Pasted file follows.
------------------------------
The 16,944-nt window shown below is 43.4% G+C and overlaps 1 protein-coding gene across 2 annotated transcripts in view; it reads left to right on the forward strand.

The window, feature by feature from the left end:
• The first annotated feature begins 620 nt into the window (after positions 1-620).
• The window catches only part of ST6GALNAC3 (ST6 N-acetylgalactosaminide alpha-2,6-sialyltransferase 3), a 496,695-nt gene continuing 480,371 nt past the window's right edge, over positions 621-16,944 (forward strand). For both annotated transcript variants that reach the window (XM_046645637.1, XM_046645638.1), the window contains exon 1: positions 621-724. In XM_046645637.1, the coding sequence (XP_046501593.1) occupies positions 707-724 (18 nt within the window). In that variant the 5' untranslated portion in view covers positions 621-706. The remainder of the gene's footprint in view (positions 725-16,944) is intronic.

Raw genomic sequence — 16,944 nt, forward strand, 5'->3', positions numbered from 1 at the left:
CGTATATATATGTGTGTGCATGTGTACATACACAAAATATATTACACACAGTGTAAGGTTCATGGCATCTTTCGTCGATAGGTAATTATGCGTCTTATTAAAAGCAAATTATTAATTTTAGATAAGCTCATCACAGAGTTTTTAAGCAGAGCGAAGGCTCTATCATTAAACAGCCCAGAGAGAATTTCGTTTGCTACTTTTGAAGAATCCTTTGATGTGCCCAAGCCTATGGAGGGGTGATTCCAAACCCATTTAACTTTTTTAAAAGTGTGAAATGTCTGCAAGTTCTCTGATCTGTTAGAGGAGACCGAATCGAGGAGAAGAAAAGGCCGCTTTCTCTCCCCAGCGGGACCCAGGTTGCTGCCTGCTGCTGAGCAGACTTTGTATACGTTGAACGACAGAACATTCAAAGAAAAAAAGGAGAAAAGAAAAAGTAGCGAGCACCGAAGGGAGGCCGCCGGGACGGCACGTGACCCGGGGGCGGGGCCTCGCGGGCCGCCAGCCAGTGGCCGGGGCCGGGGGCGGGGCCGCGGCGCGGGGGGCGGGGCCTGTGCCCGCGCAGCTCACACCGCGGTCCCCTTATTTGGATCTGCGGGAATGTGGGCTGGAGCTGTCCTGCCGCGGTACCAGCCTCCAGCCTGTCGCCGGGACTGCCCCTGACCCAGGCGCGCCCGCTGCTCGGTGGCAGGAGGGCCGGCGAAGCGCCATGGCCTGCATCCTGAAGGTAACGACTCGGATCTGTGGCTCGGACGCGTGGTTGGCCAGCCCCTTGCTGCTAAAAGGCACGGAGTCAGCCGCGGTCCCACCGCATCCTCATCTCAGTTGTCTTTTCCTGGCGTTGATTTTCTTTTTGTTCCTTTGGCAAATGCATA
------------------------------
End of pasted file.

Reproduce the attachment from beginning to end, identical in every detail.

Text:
The 16,944-nt window shown below is 43.4% G+C and overlaps 1 protein-coding gene across 2 annotated transcripts in view; it reads left to right on the forward strand.

The window, feature by feature from the left end:
• The first annotated feature begins 620 nt into the window (after positions 1-620).
• The window catches only part of ST6GALNAC3 (ST6 N-acetylgalactosaminide alpha-2,6-sialyltransferase 3), a 496,695-nt gene continuing 480,371 nt past the window's right edge, over positions 621-16,944 (forward strand). For both annotated transcript variants that reach the window (XM_046645637.1, XM_046645638.1), the window contains exon 1: positions 621-724. In XM_046645637.1, the coding sequence (XP_046501593.1) occupies positions 707-724 (18 nt within the window). In that variant the 5' untranslated portion in view covers positions 621-706. The remainder of the gene's footprint in view (positions 725-16,944) is intronic.

Raw genomic sequence — 16,944 nt, forward strand, 5'->3', positions numbered from 1 at the left:
CGTATATATATGTGTGTGCATGTGTACATACACAAAATATATTACACACAGTGTAAGGTTCATGGCATCTTTCGTCGATAGGTAATTATGCGTCTTATTAAAAGCAAATTATTAATTTTAGATAAGCTCATCACAGAGTTTTTAAGCAGAGCGAAGGCTCTATCATTAAACAGCCCAGAGAGAATTTCGTTTGCTACTTTTGAAGAATCCTTTGATGTGCCCAAGCCTATGGAGGGGTGATTCCAAACCCATTTAACTTTTTTAAAAGTGTGAAATGTCTGCAAGTTCTCTGATCTGTTAGAGGAGACCGAATCGAGGAGAAGAAAAGGCCGCTTTCTCTCCCCAGCGGGACCCAGGTTGCTGCCTGCTGCTGAGCAGACTTTGTATACGTTGAACGACAGAACATTCAAAGAAAAAAAGGAGAAAAGAAAAAGTAGCGAGCACCGAAGGGAGGCCGCCGGGACGGCACGTGACCCGGGGGCGGGGCCTCGCGGGCCGCCAGCCAGTGGCCGGGGCCGGGGGCGGGGCCGCGGCGCGGGGGGCGGGGCCTGTGCCCGCGCAGCTCACACCGCGGTCCCCTTATTTGGATCTGCGGGAATGTGGGCTGGAGCTGTCCTGCCGCGGTACCAGCCTCCAGCCTGTCGCCGGGACTGCCCCTGACCCAGGCGCGCCCGCTGCTCGGTGGCAGGAGGGCCGGCGAAGCGCCATGGCCTGCATCCTGAAGGTAACGACTCGGATCTGTGGCTCGGACGCGTGGTTGGCCAGCCCCTTGCTGCTAAAAGGCACGGAGTCAGCCGCGGTCCCACCGCATCCTCATCTCAGTTGTCTTTTCCTGGCGTTGATTTTCTTTTTGTTCCTTTGGCAAATGCATA